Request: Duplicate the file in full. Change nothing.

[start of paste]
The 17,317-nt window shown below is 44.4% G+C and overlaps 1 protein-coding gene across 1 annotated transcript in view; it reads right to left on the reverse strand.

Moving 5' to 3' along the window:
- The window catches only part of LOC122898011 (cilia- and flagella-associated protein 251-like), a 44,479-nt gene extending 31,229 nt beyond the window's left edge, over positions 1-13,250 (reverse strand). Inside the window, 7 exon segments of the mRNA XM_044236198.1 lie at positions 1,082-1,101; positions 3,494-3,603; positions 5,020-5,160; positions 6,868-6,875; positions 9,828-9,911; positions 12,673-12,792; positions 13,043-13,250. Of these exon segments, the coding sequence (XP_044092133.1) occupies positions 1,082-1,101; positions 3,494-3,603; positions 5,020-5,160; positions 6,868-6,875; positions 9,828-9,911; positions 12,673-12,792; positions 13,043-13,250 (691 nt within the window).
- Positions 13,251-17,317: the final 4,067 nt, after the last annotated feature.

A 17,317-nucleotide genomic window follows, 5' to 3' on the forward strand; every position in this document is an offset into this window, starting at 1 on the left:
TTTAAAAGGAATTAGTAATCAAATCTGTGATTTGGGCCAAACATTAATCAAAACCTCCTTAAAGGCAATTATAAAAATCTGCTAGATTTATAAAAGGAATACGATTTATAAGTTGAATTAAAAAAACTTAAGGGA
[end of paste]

The 17,317-nt window shown below is 44.4% G+C and overlaps 1 protein-coding gene across 1 annotated transcript in view; it reads right to left on the reverse strand.

Moving 5' to 3' along the window:
- The window catches only part of LOC122898011 (cilia- and flagella-associated protein 251-like), a 44,479-nt gene extending 31,229 nt beyond the window's left edge, over positions 1-13,250 (reverse strand). Inside the window, 7 exon segments of the mRNA XM_044236198.1 lie at positions 1,082-1,101; positions 3,494-3,603; positions 5,020-5,160; positions 6,868-6,875; positions 9,828-9,911; positions 12,673-12,792; positions 13,043-13,250. Of these exon segments, the coding sequence (XP_044092133.1) occupies positions 1,082-1,101; positions 3,494-3,603; positions 5,020-5,160; positions 6,868-6,875; positions 9,828-9,911; positions 12,673-12,792; positions 13,043-13,250 (691 nt within the window).
- Positions 13,251-17,317: the final 4,067 nt, after the last annotated feature.

A 17,317-nucleotide genomic window follows, 5' to 3' on the forward strand; every position in this document is an offset into this window, starting at 1 on the left:
TTTAAAAGGAATTAGTAATCAAATCTGTGATTTGGGCCAAACATTAATCAAAACCTCCTTAAAGGCAATTATAAAAATCTGCTAGATTTATAAAAGGAATACGATTTATAAGTTGAATTAAAAAAACTTAAGGGA